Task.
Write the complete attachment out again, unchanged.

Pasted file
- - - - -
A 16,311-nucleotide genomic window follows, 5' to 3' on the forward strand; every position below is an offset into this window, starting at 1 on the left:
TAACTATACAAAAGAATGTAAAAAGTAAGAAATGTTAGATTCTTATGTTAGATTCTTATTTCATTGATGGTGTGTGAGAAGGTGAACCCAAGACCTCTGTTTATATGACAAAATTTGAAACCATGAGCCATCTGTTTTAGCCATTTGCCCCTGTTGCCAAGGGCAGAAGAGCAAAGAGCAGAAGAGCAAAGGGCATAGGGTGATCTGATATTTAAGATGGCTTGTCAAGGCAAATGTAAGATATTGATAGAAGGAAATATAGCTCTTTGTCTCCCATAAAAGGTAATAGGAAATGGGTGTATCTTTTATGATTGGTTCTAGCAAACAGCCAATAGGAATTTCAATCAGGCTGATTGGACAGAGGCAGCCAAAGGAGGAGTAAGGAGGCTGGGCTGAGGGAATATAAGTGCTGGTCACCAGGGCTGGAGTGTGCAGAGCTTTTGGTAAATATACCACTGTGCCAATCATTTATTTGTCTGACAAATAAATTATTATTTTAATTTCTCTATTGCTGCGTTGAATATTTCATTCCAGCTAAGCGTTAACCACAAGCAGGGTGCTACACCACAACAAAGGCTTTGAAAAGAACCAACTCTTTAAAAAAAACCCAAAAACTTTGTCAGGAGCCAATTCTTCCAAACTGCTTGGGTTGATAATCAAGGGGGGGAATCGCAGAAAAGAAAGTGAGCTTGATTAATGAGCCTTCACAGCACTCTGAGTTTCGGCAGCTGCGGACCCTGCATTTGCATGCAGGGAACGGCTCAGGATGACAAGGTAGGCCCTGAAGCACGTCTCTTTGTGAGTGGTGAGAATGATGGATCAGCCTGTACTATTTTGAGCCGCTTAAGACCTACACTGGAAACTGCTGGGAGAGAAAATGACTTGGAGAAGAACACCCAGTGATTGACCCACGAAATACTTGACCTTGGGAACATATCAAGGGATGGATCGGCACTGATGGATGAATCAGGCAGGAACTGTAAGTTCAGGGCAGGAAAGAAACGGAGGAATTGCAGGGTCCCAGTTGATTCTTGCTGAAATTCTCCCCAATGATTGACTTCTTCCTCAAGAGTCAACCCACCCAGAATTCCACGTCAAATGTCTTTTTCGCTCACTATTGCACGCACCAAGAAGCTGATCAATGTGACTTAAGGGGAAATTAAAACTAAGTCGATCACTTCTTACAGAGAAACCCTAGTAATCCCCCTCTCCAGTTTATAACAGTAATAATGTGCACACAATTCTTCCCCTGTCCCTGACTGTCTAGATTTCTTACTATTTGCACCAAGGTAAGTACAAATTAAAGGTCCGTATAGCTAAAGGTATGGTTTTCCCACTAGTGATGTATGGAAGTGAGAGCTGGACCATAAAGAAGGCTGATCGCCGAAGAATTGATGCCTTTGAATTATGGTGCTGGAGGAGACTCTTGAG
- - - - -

A 16,311-nucleotide genomic window follows, 5' to 3' on the forward strand; every position below is an offset into this window, starting at 1 on the left:
TAACTATACAAAAGAATGTAAAAAGTAAGAAATGTTAGATTCTTATGTTAGATTCTTATTTCATTGATGGTGTGTGAGAAGGTGAACCCAAGACCTCTGTTTATATGACAAAATTTGAAACCATGAGCCATCTGTTTTAGCCATTTGCCCCTGTTGCCAAGGGCAGAAGAGCAAAGAGCAGAAGAGCAAAGGGCATAGGGTGATCTGATATTTAAGATGGCTTGTCAAGGCAAATGTAAGATATTGATAGAAGGAAATATAGCTCTTTGTCTCCCATAAAAGGTAATAGGAAATGGGTGTATCTTTTATGATTGGTTCTAGCAAACAGCCAATAGGAATTTCAATCAGGCTGATTGGACAGAGGCAGCCAAAGGAGGAGTAAGGAGGCTGGGCTGAGGGAATATAAGTGCTGGTCACCAGGGCTGGAGTGTGCAGAGCTTTTGGTAAATATACCACTGTGCCAATCATTTATTTGTCTGACAAATAAATTATTATTTTAATTTCTCTATTGCTGCGTTGAATATTTCATTCCAGCTAAGCGTTAACCACAAGCAGGGTGCTACACCACAACAAAGGCTTTGAAAAGAACCAACTCTTTAAAAAAAACCCAAAAACTTTGTCAGGAGCCAATTCTTCCAAACTGCTTGGGTTGATAATCAAGGGGGGGAATCGCAGAAAAGAAAGTGAGCTTGATTAATGAGCCTTCACAGCACTCTGAGTTTCGGCAGCTGCGGACCCTGCATTTGCATGCAGGGAACGGCTCAGGATGACAAGGTAGGCCCTGAAGCACGTCTCTTTGTGAGTGGTGAGAATGATGGATCAGCCTGTACTATTTTGAGCCGCTTAAGACCTACACTGGAAACTGCTGGGAGAGAAAATGACTTGGAGAAGAACACCCAGTGATTGACCCACGAAATACTTGACCTTGGGAACATATCAAGGGATGGATCGGCACTGATGGATGAATCAGGCAGGAACTGTAAGTTCAGGGCAGGAAAGAAACGGAGGAATTGCAGGGTCCCAGTTGATTCTTGCTGAAATTCTCCCCAATGATTGACTTCTTCCTCAAGAGTCAACCCACCCAGAATTCCACGTCAAATGTCTTTTTCGCTCACTATTGCACGCACCAAGAAGCTGATCAATGTGACTTAAGGGGAAATTAAAACTAAGTCGATCACTTCTTACAGAGAAACCCTAGTAATCCCCCTCTCCAGTTTATAACAGTAATAATGTGCACACAATTCTTCCCCTGTCCCTGACTGTCTAGATTTCTTACTATTTGCACCAAGGTAAGTACAAATTAAAGGTCCGTATAGCTAAAGGTATGGTTTTCCCACTAGTGATGTATGGAAGTGAGAGCTGGACCATAAAGAAGGCTGATCGCCGAAGAATTGATGCCTTTGAATTATGGTGCTGGAGGAGACTCTTGAG